Robyn Golden, LCSW, serves as the Associate Vice President of Population Health and Aging at Rush University Medical Center in Chicago where she also holds academic appointments in the Departments of Medicine, Nursing, Psychiatry, and Health Systems Management. She is responsible for developing and overseeing health promotion and disease prevention, mental health, care coordination, and transitional care services for older adults, family caregivers, and people with chronic conditions. Ms. Golden is key to the development of interprofessional models of care for Rush’s population health programs. She is currently the Principal Investigator for the HRSA Funded Geriatric Workforce Enhancement Program and the Commonwealth Funded Primary Care Redesign Project. For over 30 years, Ms. Golden has been actively involved in service provision, program development, interprofessional education, research and public policy aimed at developing innovative initiatives and systems integration to improve health and well-being. In 2003-04, she was the John Heinz Senate Fellow based in the office of Senator Hillary Rodham Clinton in Washington, D.C. Ms. Golden is also a past chair of American Society on Aging and currently co-chairs the National Coalition on Care Coordination. She also is a fellow of the Gerontological Society of America and of the American Academy of Social Work and Social Welfare, and is an NASW Social Work Pioneer. She received the Gerontological Society of America’s 2017 Maxwell A. Pollack Award for Productive Aging and is currently serving as a member of the National Academies of Sciences, Engineering, and Medicine’s committee studying the Integration of Social Needs Care into the Delivery of Health Care. Ms. Golden holds a Master’s degree from the School of Social Service Administration at the University of Chicago and Bachelor’s degree from Miami University.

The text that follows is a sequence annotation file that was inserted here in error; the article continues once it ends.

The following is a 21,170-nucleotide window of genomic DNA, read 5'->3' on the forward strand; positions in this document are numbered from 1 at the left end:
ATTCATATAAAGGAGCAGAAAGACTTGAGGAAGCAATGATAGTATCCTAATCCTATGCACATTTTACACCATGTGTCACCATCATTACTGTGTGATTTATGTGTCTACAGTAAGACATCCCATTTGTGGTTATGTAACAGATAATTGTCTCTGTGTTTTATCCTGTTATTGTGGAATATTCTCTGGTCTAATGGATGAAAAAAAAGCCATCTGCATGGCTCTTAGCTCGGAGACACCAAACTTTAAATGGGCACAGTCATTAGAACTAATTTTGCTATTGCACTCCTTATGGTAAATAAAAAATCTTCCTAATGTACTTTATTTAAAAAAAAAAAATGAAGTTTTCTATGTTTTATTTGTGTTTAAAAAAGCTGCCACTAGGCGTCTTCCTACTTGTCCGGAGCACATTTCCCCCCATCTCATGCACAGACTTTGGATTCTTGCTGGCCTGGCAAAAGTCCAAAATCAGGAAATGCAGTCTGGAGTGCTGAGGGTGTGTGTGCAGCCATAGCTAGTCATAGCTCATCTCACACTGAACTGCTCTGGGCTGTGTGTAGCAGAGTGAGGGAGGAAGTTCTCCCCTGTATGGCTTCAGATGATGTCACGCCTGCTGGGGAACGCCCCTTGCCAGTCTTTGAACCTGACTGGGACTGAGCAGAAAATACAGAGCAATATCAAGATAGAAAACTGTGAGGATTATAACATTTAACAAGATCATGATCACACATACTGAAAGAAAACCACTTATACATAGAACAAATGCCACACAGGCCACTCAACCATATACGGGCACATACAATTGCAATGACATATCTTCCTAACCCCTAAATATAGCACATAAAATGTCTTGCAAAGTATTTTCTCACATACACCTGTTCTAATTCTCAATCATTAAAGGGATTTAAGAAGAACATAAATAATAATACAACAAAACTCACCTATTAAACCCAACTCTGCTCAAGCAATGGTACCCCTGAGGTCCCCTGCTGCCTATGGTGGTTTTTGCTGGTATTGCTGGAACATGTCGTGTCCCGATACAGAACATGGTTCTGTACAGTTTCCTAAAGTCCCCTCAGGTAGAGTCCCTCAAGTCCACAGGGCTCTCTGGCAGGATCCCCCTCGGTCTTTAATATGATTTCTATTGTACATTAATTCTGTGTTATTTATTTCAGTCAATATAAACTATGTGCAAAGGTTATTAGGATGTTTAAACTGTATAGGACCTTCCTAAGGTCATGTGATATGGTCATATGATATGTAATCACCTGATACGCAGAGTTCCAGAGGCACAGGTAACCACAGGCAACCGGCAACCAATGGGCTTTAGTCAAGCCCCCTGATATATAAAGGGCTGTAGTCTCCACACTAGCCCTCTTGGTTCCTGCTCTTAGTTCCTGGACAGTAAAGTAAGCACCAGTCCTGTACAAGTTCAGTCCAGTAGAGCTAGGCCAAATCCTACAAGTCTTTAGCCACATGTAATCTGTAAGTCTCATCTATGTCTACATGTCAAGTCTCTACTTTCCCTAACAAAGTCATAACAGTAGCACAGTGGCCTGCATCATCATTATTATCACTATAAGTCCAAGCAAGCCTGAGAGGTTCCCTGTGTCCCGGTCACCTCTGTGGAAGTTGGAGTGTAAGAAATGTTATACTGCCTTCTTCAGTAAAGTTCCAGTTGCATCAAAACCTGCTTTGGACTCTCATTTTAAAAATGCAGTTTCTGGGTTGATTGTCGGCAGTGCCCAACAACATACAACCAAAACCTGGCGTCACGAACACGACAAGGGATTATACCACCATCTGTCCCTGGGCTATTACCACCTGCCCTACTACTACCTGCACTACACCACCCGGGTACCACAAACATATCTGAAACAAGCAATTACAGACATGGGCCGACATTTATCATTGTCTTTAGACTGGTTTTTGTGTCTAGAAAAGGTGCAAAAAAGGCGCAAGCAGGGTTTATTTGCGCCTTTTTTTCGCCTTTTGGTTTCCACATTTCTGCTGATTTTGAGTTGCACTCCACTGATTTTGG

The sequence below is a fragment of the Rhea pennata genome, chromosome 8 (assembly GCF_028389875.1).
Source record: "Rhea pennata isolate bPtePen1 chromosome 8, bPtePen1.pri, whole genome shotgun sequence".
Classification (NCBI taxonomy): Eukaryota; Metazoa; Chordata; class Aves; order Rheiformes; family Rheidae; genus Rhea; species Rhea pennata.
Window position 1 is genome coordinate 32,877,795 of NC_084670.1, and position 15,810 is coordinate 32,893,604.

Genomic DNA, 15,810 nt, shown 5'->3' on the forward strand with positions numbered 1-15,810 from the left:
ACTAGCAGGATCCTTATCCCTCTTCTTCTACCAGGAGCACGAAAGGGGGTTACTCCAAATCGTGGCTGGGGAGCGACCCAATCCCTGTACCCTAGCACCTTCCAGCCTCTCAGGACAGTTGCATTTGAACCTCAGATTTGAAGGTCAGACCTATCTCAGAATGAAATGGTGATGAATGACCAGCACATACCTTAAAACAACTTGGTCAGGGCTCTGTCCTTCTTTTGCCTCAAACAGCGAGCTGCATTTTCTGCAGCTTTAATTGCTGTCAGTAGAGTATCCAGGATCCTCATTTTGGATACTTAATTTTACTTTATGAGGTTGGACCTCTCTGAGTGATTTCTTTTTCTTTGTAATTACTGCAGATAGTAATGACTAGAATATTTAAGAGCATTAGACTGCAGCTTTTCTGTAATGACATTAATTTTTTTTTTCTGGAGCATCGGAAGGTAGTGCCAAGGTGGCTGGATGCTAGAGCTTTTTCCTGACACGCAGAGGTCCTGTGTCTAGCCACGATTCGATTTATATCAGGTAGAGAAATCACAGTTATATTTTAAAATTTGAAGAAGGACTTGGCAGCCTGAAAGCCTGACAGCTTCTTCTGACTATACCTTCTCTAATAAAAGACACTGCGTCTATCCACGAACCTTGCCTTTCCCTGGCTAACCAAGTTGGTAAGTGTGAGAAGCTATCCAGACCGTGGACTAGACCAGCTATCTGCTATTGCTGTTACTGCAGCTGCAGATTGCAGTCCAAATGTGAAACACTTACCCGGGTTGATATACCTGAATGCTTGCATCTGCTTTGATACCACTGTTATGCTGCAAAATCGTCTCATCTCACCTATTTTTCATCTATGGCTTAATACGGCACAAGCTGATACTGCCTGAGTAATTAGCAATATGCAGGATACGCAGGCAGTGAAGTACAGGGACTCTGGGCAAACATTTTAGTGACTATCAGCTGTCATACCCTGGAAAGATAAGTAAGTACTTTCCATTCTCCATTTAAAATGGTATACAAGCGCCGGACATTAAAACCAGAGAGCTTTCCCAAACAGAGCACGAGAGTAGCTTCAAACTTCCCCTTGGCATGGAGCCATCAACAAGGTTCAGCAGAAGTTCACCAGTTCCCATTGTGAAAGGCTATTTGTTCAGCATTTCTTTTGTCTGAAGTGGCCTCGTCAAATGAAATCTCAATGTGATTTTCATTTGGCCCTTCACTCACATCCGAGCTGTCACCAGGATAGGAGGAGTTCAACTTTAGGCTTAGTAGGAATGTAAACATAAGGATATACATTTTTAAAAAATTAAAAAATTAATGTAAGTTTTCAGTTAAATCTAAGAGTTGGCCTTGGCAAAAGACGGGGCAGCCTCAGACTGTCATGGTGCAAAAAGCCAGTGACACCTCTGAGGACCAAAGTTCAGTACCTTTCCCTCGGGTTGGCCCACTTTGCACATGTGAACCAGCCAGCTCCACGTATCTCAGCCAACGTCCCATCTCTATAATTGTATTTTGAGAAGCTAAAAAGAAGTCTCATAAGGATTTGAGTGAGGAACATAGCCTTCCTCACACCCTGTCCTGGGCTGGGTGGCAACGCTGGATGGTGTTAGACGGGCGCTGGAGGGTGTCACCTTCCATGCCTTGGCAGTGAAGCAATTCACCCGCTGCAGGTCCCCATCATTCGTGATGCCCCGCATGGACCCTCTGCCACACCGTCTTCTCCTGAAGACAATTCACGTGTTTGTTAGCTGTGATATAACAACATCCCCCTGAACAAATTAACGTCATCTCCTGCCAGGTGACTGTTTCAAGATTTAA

Trace Haythorn, PhD
Trace Haythorn, Ph.D., PCC served for over nine years as the Executive Director/CEO of ACPE: The Standard for Clinical Pastoral Education. In addition to his work with Transforming Chaplaincy, he continues to serve as a member of the advisory boards of the Chaplaincy Innovation Lab (CIL), the George Washington Institute for Spirituality and Health (GWish), and City of Hope’s Interprofessional Communication Curriculum (ICC). He provides executive coaching and consulting services through three partners, seeking to help individuals and organizations trace their journeys towards a flourishing future. He lives in Decatur, GA with his spouse, Mary Anona Stoops. Both are Presbyterian USA clergy.